top <outputs>
top - 20:56:16 up  2:16,  4 users,  load average: 0.00, 0.00, 0.00
Tasks:  83 total,   1 running,  82 sleeping,   0 stopped,   0 zombie
Cpu(s):  0.0% us,  0.0% sy,  0.0% ni, 100.0% id,  0.0% wa,  0.0% hi,  0.0% si
Mem:   1032792k total,   447580k used,   585212k free,    79624k buffers
Swap:        0k total,        0k used,        0k free,   141036k cached
< c o m m a n d l i n e  to execute stuff within top ----------------->
 5616 root      16   0 60820  49m 3844 S    0  4.9   1:31.47 X
    1 root      16   0  1460  516  448 S    0  0.0   0:00.69 init
    2 root      RT   0     0    0    0 S    0  0.0   0:00.00 migration/0
    3 root      34  19     0    0    0 S    0  0.0   0:00.00 ksoftirqd/0
    4 root      RT   0     0    0    0 S    0  0.0   0:00.00 migration/1
    5 root      34  19     0    0    0 S    0  0.0   0:00.00 ksoftirqd/1
    6 root      10  -5     0    0    0 S    0  0.0   0:00.09 events/0
    7 root      10  -5     0    0    0 S    0  0.0   0:00.00 events/1
    8 root      10  -5     0    0    0 S    0  0.0   0:00.00 khelper
    9 root      11  -5     0    0    0 S    0  0.0   0:00.00 kthread
   12 root      10  -5     0    0    0 S    0  0.0   0:00.00 kacpid
   86 root      10  -5     0    0    0 S    0  0.0   0:00.01 kblockd/0
   87 root      10  -5     0    0    0 S    0  0.0   0:00.00 kblockd/1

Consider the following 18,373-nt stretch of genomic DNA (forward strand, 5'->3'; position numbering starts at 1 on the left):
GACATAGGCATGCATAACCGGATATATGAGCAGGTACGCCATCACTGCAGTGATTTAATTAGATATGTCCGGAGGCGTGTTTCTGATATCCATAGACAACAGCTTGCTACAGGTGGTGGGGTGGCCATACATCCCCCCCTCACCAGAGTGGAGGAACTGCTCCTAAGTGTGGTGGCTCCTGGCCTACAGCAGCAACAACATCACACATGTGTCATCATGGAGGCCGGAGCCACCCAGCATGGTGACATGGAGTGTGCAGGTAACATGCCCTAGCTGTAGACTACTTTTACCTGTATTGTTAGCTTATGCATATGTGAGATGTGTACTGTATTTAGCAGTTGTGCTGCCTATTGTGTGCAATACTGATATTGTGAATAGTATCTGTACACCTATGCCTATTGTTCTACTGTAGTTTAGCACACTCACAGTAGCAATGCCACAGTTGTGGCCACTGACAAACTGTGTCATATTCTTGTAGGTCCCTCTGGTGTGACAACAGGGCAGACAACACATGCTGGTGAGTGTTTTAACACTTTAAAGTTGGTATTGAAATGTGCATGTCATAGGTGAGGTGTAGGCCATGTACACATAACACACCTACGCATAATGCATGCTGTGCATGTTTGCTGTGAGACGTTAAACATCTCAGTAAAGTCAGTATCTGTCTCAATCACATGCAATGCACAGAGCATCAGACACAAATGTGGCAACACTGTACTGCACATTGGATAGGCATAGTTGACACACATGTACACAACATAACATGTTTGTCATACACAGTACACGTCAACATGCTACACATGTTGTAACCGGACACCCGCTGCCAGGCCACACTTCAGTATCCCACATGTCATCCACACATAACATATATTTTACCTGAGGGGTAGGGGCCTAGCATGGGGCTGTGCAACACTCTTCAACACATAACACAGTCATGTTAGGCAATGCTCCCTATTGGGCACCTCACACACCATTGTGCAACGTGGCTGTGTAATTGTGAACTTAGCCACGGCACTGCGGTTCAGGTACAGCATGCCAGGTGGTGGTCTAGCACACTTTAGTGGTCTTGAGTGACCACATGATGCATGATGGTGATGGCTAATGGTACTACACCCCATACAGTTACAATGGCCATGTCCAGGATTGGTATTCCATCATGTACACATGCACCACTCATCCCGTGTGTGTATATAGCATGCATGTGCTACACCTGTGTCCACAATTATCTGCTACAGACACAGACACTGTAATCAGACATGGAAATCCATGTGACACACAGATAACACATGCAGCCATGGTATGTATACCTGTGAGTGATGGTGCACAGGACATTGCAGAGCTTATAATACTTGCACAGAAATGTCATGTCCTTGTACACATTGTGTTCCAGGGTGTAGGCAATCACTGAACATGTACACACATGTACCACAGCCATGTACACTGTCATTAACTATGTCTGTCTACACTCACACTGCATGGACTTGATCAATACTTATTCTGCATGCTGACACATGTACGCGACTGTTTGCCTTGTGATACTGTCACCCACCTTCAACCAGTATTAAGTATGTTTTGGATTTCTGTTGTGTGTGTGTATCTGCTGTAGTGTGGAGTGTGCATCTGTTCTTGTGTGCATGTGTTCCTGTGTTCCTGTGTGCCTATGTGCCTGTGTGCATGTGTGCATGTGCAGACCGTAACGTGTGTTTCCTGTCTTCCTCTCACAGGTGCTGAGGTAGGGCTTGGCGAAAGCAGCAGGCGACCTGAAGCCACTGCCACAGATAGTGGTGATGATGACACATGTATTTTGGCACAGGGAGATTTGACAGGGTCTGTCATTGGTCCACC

90 root      10  -5     0    0    0 S    0  0.0   0:00.00 khubd
  182 root      20   0     0    0    0 S    0  0.0   0:00.00 pdflush
  183 root      15   0     0    0    0 S    0  0.0   0:00.04 pdflush
Notice the command line, there we execute severel commands for working with processes.
As you can see x consumes a lot of memory and is displayed in the top.
Top Cheat sheet:
r --> change the nice value for processes
k --> kill a process with process ID
N --> sorts by PID number
M --> sorts by memory usage
T --> Cpu time used.
m --> toggles display of system memory info.
h --> help with top
q --> quit top.

22. Process manipulation :
ps and pstree commands are used to deal with processes. ps outputs processes info and pstree outputs tree like info structure.

1. ps
ps <outputs>
 PID TTY          TIME CMD
 6030 pts/2    00:00:00 su
 6033 pts/2    00:00:00 bash
 6156 pts/2    00:00:00 ps

2. pstree
pstree <outputs>
as you can see pstree displays the initiated process with the root process, all providing us tasty info.

3. nice and renice
nice and renice commands are used to start a process and set process with different priorities.
nice <option> <command>
renice -2 -p [i]nnnnn[/i]
the above command changes the priority of process with ID nnnnn to -2. giving it precedence over others.

4. kill
This kill command is used to kill a process with a -s signal and process id.
kill -l (use this to display the list of signals)
kill -s [i]signal[/i] pid[...]

23. grep :